"I was busy rescuing the captured maiden when the dragon showed up. Fifty feet of scaled terror glared down at us with smoldering red eyes. Tendrils of smoke drifted out from between fangs larger than daggers. The dragon blocked the only exit from the cave.
Sometimes I forget that D&D® Fantasy Adventure Game is a game and not a novel I'm reading or a movie I'm watching."
Thus opens the Tom Moldvay edited Dungeons & Dragons Basic Rulebook, and with those words my own fascination with the role playing game hobby began. It's a simple - even simplistic - introduction to a fantasy tale. It begins with that most cliche of story lines, the rescuing of a maiden, which was stale even at the time the rules were being published. It was such a stale trope that the film Dragonslayer, a rare truly magical fantasy film from the 80s, used a reversal of that cliche as a central component to its narrative. But the imagery of "smoldering red eyes" and "fangs larger than daggers" was more than enough to capture my childhood imagination.
It is often said that "the Golden Age of Science Fiction is 12," meaning that what each reader considers the Golden Age of Science Fiction is the literature they read when they were 12 years old. While there is some small amount of truth to that, I do have a fond spot for the fiction I read when I was 12 and I was briefly under the nostalgia induced delusion that the 80s Fright Night was better than the more recent remake, but it isn't always the case. In fact, my favorite Science Fiction and Fantasy - and those I think are canonical "Golden Age" classics - are stories I read in my 20s and 30s. What's ironic is that the stories I read in my 20s and 30s are the "traditional" classics, while the stories I read when I was 12 where the avant garde rebels. My 12 year-old Golden Age is Moorcock's Elric & Corum, Donaldson's "Land," and Cook's Black Company. It wasn't until I was older that I gained a true appreciation of Tolkien, C.L. Moore, Kuttner, Heinlein, Asimov, Burroughs, Howard, and so many others.
Given my referential baseline of Fantasy literature - Moorcock, Donaldson, and Cook - it might seem odd that Moldvay's Basic set would be the one that set my imagination alight. The book's line art, most of it by Bill Willingham, Erol Otis, Dave LaForce, and Jeff Dee, is a far cry from gritty and looks closer to the art that would be featured on the D&D cartoon than it does to the covers of a Black Company or Elric novel. Even odder is that by the time I came to be introduced to D&D, the Mentzer edition was already in publication, and the Jeff Easley art it featured was much closer to the fantasy images my readings brought to mind. Yet, to this day, when I think about what is best about D&D, I think about the Moldvay rules.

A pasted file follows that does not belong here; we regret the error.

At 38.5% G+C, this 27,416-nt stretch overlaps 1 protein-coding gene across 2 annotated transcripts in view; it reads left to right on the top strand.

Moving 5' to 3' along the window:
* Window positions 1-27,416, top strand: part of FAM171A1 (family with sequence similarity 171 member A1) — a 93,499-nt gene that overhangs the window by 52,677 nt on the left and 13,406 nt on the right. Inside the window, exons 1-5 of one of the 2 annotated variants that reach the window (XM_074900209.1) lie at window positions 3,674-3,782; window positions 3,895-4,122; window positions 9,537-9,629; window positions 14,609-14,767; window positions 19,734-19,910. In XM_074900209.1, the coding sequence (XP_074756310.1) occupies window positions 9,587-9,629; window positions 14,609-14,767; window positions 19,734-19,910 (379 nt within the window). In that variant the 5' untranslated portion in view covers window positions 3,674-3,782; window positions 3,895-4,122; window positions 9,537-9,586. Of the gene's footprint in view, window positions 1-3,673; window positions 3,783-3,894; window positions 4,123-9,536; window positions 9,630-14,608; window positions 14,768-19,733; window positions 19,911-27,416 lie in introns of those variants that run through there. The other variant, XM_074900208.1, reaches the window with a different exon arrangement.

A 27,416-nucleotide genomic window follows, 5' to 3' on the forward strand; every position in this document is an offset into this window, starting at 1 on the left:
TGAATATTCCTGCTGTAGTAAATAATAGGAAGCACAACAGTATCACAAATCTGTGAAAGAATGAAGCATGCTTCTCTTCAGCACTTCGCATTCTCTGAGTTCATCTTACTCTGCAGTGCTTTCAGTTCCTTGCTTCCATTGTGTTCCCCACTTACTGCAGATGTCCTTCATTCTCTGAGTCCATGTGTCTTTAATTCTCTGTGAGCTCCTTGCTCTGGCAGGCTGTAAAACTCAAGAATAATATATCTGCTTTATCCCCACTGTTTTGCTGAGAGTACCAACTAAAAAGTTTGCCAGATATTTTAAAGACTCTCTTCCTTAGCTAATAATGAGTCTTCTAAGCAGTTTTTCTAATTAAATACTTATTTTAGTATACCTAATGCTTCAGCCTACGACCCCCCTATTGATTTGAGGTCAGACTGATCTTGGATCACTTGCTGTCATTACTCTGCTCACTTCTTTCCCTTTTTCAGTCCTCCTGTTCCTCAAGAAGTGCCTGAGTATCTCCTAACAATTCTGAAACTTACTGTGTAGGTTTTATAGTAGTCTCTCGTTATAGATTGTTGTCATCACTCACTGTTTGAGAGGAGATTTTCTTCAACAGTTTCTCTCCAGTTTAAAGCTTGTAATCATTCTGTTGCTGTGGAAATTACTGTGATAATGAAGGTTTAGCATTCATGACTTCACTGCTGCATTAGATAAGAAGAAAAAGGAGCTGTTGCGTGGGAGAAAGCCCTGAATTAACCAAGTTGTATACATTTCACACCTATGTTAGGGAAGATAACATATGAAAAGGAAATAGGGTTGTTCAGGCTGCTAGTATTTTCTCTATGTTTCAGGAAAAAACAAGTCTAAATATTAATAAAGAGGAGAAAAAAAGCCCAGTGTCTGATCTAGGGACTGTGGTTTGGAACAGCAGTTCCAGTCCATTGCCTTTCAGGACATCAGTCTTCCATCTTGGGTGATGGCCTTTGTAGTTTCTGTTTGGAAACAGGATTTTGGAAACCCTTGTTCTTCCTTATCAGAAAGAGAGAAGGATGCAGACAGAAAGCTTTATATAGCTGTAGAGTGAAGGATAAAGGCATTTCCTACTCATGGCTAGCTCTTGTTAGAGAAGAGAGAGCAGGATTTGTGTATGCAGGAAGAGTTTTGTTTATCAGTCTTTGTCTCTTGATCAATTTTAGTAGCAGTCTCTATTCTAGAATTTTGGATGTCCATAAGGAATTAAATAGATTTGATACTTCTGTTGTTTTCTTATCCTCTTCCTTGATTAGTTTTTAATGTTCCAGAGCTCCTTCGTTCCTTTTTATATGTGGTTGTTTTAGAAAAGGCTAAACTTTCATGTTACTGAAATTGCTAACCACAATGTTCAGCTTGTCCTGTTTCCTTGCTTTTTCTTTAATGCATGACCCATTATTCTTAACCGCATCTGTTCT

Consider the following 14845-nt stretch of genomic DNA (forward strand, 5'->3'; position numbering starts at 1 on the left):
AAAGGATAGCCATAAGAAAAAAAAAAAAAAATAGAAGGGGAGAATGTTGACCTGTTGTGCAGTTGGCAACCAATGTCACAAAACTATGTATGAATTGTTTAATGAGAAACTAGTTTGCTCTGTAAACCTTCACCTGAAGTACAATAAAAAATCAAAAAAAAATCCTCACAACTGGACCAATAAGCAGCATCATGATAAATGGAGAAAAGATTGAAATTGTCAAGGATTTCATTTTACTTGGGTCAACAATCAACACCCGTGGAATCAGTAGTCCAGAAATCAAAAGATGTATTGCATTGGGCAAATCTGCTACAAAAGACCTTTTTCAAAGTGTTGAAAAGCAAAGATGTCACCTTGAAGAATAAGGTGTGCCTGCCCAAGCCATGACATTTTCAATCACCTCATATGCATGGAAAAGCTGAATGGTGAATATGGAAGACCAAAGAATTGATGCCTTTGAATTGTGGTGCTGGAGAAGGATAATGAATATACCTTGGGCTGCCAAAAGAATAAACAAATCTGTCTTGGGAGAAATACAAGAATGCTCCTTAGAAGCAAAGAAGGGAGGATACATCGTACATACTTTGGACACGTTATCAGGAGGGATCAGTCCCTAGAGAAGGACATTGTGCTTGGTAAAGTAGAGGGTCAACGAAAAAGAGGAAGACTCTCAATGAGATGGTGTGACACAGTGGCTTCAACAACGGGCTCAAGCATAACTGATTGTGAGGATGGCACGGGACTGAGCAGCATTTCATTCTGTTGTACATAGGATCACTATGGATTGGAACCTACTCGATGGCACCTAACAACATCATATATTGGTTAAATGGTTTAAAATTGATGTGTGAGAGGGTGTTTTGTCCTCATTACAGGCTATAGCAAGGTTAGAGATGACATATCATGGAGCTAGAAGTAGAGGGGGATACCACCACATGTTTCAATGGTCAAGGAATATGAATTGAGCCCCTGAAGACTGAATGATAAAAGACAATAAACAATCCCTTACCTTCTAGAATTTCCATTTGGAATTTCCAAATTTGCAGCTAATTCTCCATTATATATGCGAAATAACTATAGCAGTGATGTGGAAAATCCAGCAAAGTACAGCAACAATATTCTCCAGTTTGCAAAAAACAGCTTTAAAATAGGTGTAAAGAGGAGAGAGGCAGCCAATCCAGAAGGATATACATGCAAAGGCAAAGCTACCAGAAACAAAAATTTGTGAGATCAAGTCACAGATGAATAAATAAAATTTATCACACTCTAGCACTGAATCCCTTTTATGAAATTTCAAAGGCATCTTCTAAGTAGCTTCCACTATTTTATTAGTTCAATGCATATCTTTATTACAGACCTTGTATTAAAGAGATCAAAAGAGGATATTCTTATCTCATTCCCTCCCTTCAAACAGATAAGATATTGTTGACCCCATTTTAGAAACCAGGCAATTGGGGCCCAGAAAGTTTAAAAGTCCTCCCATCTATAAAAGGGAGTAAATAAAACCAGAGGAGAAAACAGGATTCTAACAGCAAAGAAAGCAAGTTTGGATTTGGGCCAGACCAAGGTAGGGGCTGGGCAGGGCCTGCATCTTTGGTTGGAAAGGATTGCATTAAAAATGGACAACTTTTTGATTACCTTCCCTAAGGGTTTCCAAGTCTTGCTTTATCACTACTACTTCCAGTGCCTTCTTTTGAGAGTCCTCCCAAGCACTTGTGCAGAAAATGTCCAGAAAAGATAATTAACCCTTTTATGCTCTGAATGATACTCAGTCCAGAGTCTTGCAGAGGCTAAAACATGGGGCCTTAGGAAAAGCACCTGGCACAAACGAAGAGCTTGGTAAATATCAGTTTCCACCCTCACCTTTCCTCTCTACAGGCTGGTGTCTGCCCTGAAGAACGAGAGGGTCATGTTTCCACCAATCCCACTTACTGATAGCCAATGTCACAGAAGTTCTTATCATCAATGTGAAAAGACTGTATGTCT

Tom Moldvay's editing of the Basic Set presented the D&D rules in a clear and easy to understand manner that left little ambiguity in my young mind regarding how the game was played. Having read the Original Little Brown Books that were the first public presentation of the D&D rules, I now understand what a remarkable task this was. Yes, Moldvay was following in the footsteps of Dr. Holmes' first Basic Set and was able to stand on the good Doctor's shoulders. Dr. Holmes first Basic set presented D&D's rules in an intelligible way, but the rules were written for the older teen to adult gamer. Tom Moldvay's rules, as should be evident by the fact that his "Appendix Moldvay" of recommended readings is filled with Young Adult and Kid's Literature, were designed as an introduction for the young gamer. That's what makes the edition so strong. It presents rules that could be described as arcane and mysterious, in a manner that most 10 year olds could begin running a game within a couple of hours...and they'd be enjoyable hours of reading. Not just because of the clearly written prose, but also because of that lovely line art.
Do yourself a favor. If' you've never read this edition, go back and read the Moldvay Basic Set. It's a bargain and well worth giving a try.
Thursday, May 05, 2016
Friday, April 29, 2016
I've been a fan of the fanzine Alarums & Excursions since it was first introduced to me by Gary at Aero Hobbies. Gary, who is sadly no longer with us, was a central figure in the Southern California role playing game scene. His gaming group is responsible for the creation of the Thief Class for D&D, think about that the next time you backstab someone in game play. When I walked into Gary's store, I was new to the Los Angeles area, but he quickly made me feel at home in this metropolis and introduced me to a number of wonderful people. He was a one man social network, and the issue of Alarums & Excursions he first handed me was like a social network in print form. Prior to reading this issue, I had heard of the zine but I had no idea what to expect. What I found was that it was like reading the best parts of a very creative discussion forum, a forum where people didn't hastily respond and thus where the worst of forums rarely reared its head.